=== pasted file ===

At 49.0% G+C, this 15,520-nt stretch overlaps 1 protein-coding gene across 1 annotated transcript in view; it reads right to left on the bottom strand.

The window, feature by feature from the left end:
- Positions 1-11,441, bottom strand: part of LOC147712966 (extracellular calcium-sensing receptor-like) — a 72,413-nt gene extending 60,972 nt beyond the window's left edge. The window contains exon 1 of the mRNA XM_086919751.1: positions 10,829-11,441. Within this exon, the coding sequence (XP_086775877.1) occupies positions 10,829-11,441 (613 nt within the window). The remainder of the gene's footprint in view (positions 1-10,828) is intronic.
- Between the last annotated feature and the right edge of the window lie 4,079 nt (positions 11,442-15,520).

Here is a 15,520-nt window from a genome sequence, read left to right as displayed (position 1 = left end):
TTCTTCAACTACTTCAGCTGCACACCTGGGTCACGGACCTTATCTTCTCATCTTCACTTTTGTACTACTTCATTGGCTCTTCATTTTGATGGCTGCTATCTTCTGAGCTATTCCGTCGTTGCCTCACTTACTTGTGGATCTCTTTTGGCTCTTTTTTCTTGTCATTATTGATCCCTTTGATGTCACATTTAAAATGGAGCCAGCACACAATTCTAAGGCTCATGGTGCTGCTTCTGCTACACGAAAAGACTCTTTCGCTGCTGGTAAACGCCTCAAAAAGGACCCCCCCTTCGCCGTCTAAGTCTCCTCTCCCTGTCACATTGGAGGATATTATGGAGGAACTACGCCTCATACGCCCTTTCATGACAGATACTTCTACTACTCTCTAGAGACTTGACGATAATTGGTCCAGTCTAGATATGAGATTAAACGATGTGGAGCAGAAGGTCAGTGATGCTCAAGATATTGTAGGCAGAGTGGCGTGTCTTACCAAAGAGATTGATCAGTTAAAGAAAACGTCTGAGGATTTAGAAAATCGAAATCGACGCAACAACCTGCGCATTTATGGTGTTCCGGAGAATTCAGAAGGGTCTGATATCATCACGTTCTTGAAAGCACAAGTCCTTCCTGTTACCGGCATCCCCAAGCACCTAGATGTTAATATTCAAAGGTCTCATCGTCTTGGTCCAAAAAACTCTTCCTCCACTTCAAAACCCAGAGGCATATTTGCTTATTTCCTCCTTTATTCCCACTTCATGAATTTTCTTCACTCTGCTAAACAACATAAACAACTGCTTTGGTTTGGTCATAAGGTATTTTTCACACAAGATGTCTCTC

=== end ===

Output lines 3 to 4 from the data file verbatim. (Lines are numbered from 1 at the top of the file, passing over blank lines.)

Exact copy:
- Positions 1-11,441, bottom strand: part of LOC147712966 (extracellular calcium-sensing receptor-like) — a 72,413-nt gene extending 60,972 nt beyond the window's left edge. The window contains exon 1 of the mRNA XM_086919751.1: positions 10,829-11,441. Within this exon, the coding sequence (XP_086775877.1) occupies positions 10,829-11,441 (613 nt within the window). The remainder of the gene's footprint in view (positions 1-10,828) is intronic.
- Between the last annotated feature and the right edge of the window lie 4,079 nt (positions 11,442-15,520).